Soon after the play, musicians Mayukh Hazarika and Anaya Brahma entertained the attendees with their songs that were mostly in Assamese. Zubeen concluded the first day of the fest with his peppy numbers, and paying a tribute to the legendary composer S.D. Burman by singing “Sun mere bandhu re..” from the 1959 movie ‘Sujata’. The audience enjoyed each and every number played by Zubeen, who turned up in a pair of white pants, shirt and a jacket with a bandana. But it was Bihu songs that were on the lips of the crowd.  He finally gave in to their demand and performed on his Bihu song “Morilong morilong lagi jai..”. While some did the Bihu dance on their spot, others got close to the stage and matched steps with the strong beats.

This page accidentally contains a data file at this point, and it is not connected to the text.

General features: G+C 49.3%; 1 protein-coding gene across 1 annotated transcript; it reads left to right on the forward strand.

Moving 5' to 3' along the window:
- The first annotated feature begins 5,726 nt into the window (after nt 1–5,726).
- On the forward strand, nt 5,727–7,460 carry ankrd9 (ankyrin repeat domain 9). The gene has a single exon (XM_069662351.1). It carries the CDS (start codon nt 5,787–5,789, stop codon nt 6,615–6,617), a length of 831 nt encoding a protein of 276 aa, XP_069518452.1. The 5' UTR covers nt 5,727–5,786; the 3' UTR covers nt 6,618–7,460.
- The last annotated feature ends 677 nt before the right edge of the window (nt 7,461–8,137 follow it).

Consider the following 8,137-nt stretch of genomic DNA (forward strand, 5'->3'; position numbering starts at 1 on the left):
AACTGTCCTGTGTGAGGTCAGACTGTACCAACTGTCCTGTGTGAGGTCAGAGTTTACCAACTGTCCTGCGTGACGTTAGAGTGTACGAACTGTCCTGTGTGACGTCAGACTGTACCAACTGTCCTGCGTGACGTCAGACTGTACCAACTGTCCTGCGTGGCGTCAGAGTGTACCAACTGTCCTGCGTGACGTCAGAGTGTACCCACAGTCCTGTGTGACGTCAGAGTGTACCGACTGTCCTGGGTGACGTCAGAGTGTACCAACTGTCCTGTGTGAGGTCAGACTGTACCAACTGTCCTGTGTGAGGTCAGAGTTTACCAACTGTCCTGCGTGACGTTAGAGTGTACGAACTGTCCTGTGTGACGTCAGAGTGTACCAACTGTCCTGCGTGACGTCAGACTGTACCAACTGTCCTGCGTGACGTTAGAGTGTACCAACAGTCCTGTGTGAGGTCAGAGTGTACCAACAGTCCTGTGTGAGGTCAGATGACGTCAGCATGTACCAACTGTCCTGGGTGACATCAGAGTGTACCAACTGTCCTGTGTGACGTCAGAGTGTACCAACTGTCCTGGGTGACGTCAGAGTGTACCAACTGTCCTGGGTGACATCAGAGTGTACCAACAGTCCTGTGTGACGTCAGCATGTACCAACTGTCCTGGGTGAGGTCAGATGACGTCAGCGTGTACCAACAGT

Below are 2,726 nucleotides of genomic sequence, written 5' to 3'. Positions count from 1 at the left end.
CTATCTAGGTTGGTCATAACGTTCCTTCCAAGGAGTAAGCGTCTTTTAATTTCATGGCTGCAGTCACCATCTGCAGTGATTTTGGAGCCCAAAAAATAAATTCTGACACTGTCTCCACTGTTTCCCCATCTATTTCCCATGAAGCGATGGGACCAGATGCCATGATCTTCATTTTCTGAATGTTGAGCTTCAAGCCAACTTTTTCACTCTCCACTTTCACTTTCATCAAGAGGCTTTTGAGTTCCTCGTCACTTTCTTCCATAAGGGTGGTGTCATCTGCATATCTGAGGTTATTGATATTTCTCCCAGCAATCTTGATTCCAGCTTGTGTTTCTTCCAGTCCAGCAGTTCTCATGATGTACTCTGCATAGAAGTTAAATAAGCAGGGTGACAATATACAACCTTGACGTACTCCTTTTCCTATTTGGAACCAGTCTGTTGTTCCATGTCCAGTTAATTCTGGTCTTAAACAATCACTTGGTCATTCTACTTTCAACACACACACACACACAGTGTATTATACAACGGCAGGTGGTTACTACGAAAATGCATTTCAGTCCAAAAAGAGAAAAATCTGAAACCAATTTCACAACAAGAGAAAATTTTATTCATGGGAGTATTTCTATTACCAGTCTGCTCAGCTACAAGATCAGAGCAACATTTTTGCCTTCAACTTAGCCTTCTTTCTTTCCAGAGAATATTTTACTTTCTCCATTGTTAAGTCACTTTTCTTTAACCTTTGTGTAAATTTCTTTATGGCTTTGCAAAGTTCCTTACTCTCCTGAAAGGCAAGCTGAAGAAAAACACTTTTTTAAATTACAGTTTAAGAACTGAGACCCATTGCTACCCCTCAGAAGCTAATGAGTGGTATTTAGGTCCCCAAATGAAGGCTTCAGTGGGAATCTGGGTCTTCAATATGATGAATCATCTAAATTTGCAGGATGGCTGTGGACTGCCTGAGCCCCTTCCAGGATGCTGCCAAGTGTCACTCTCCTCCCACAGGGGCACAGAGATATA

The third day of the fest, which is being organised by the socio-cultural trust of Assam Trend MMS in association with Hotel & Restaurants Association of Assam, Assam Tourism, department of cultural affairs, government of Assam, and Ministry of Youth Affairs, government of India, started on a powerful note with Nishant Hagjer passionately playing the drums. After his energetic performance, Amjad Ali Khan took the stage with his two tabla players – Shubh Maharaj and Satyajit Talwalkar.

Before starting with a recital, the sarod expert, who is married to Subhalakshmi Barua Khan, said: "It's an honour to be here." He also hoped that more tourists visit the northeastern state. Paying respect to the 13th century Sufi poet Amir Khusro, Amjad Ali Khan vocalised and played a tarana. But what drew loud applause from the audience, which mostly consisted of localites, was when he said: "After my marriage in Assam, I learnt folk music. I will play a Bihu song and folk music from Bengal."